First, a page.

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The Graveyard

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Reviews

Average Rating
★★★★☆
(30 Reviews)

Metal Album Reviews[RSS]

  • The Graveyard, like many of the other KD releases, takes a few spins to truly appreciate. Like “The Puppet Master”, the music on this release covers a wide range of moods and tempos, from slow, crushing mood pieces to chunky, speedy riffs.

    Both Puppet Master and The Graveyard remind me quite a bit of Pink Floyd’s “The Wall”. Not in style, certainly, but in the general feel of the releases as being far more advanced conceptually and creatively than most other music out there. The best horror slowly builds up to a crescendo, and that is what the music does here. So, yes, it may take a few listenings to appreciate the feel of this album. Of course, it helps that the songs kick-A.

    –Black Hill Sanitarium and Waiting are both excellent heavy tracks.
    –Heads on the Wall may be the best thing King ever wrote. Fantastic, simple guitar work, great lyrics, and it invokes great visuals.
    –Daddy, while being a bit heavy handed upon the first listen, eventually taps into some weird place in your mind, where you can imagine the primal need for security being taken away. Pretty emotional stuff.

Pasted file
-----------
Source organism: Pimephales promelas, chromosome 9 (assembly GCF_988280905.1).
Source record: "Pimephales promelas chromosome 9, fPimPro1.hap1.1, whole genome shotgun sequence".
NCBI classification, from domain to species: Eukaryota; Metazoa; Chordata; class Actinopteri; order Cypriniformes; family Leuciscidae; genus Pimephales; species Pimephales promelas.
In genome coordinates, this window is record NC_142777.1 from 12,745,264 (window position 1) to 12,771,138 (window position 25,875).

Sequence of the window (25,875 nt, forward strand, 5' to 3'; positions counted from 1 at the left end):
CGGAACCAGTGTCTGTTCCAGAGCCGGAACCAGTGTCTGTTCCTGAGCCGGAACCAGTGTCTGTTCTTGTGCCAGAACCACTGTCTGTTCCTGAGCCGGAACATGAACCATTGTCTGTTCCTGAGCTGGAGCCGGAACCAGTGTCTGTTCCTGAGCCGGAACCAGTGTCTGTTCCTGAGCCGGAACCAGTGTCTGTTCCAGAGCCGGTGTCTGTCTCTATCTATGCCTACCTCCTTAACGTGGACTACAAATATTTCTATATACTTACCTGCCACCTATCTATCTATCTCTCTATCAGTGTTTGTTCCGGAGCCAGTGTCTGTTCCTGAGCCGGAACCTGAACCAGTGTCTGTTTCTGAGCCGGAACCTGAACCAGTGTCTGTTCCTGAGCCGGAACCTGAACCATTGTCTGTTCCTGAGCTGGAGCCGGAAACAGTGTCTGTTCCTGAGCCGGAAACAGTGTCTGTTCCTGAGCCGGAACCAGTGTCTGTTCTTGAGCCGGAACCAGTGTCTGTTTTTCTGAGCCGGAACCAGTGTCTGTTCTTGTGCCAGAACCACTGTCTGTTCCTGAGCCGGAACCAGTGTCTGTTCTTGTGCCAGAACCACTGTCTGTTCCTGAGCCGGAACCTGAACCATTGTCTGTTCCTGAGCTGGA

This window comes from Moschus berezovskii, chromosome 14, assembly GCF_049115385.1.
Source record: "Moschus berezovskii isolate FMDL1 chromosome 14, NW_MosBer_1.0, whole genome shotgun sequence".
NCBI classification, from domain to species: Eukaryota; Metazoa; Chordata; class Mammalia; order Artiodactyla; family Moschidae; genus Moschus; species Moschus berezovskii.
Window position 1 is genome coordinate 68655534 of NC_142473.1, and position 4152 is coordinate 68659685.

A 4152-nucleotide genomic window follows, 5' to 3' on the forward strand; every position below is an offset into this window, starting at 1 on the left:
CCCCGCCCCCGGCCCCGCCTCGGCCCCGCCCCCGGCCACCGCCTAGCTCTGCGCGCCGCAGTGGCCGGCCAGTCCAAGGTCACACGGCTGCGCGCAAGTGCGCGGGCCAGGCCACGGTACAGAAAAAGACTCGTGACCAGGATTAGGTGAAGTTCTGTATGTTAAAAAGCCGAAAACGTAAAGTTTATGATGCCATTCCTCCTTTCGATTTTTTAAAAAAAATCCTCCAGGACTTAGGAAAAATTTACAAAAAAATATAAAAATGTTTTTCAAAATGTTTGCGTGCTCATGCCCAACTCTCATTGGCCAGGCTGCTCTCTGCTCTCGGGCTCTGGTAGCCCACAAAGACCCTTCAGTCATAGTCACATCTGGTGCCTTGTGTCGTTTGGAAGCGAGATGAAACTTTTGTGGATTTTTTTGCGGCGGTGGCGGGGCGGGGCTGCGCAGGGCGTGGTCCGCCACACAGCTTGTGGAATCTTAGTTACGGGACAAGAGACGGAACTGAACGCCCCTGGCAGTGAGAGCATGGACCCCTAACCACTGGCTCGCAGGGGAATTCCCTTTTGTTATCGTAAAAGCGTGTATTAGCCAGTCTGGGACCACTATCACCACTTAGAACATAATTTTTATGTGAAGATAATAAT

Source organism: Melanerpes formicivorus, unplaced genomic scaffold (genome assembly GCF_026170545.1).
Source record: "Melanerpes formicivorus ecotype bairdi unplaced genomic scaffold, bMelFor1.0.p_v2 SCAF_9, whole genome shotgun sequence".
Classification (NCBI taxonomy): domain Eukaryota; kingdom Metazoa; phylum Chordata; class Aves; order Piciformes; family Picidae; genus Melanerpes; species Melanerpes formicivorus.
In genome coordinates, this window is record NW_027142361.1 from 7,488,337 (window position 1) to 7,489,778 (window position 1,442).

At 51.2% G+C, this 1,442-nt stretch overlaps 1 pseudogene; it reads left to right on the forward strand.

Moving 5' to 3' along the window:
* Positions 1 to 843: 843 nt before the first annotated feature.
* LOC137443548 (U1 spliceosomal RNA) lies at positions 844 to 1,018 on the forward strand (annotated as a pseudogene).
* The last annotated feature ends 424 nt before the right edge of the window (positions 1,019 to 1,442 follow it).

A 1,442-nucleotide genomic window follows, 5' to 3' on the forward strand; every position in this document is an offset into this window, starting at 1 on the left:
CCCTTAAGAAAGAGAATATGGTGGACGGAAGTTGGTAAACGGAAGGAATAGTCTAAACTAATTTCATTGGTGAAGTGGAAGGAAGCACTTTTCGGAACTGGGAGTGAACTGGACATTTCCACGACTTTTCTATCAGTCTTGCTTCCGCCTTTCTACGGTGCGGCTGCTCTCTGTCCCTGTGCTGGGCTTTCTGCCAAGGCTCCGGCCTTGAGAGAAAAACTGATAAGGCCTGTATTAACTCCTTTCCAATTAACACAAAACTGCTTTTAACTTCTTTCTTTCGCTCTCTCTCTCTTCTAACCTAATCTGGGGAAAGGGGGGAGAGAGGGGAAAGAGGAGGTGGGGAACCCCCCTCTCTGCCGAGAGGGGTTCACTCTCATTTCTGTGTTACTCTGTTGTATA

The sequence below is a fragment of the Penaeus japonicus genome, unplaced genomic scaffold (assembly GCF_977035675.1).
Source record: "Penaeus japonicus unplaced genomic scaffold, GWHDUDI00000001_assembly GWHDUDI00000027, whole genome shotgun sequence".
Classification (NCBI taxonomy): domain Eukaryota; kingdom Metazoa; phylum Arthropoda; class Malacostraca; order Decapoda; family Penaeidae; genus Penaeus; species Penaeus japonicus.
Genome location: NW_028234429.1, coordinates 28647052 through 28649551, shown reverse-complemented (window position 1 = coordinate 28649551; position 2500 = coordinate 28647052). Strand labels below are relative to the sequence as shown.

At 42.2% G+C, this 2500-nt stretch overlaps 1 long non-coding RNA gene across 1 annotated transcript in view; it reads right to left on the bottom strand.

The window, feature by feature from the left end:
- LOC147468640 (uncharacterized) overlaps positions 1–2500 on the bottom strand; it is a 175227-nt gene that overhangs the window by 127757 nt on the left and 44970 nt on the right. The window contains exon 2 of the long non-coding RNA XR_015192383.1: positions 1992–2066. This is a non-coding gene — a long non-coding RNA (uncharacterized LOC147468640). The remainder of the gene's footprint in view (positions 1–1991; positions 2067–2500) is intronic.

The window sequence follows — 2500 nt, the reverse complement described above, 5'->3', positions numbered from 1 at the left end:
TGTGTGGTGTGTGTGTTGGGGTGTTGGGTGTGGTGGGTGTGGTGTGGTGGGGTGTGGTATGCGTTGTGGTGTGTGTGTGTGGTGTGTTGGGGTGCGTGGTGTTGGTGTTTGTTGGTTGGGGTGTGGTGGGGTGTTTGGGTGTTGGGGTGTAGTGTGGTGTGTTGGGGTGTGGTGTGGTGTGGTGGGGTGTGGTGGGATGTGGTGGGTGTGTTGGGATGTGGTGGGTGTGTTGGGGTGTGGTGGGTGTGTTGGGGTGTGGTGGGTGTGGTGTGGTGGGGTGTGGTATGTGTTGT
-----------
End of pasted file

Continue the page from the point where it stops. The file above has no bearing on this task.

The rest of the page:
–Sleep Tight Little Baby….if the chorus is not running through your head, over and over again, I’d be surprised. This song puts goosebumps on my arms. Not because it is creepy, which it is, but because King’s voice is just so emotional. Also, I just love they way he says “Climb down into your coffin Dear, and sleeeeep tight.”

    I know many proclaim Abigail King’s best work, but for a total listening experience I will put on The Graveyard or The Puppet Master first. Do yourself a favor and give it a try.

    Posted on December 22, 2009 - Permalink - Buy Now
  • I fall into a rare breed of Diamond fans (not Neil.. King). I didn’t get into KD until the mid-late nineties, so I wasn’t around when he was at his (arguable) peak, plus I also don’t really have any reference point for the early albums since I got into all his albums around the same time. So, even with this in mind, I can pinpoint my fascination with The Graveyard upon various factors:

    1. Story is both realistic and supernatural. The elements that make it “scary” are almost more of the realistic elements, and the supernatural elements are almost benign in comparison which makes for a cool twist (not to mention the “twist” ending).

    2. I think that King’s mental hospital patient (channeled undoubtedly from Alice Cooper’s character on From the Inside), has the characteristics of an “Anti-hero”, something that isn’t too prevalent in the “good vs evil” themes in heavy metal.

    3. The music, though dryly produced, is some of his catchiest material. Black Hill Sanitarium comes out with an almost Panteraesque riff to cover a lot of ground within its minutes. It also has songs like “Sleep Tight Little Baby” which is probably the most anguished sounding King had been since “Melissa”’s title track.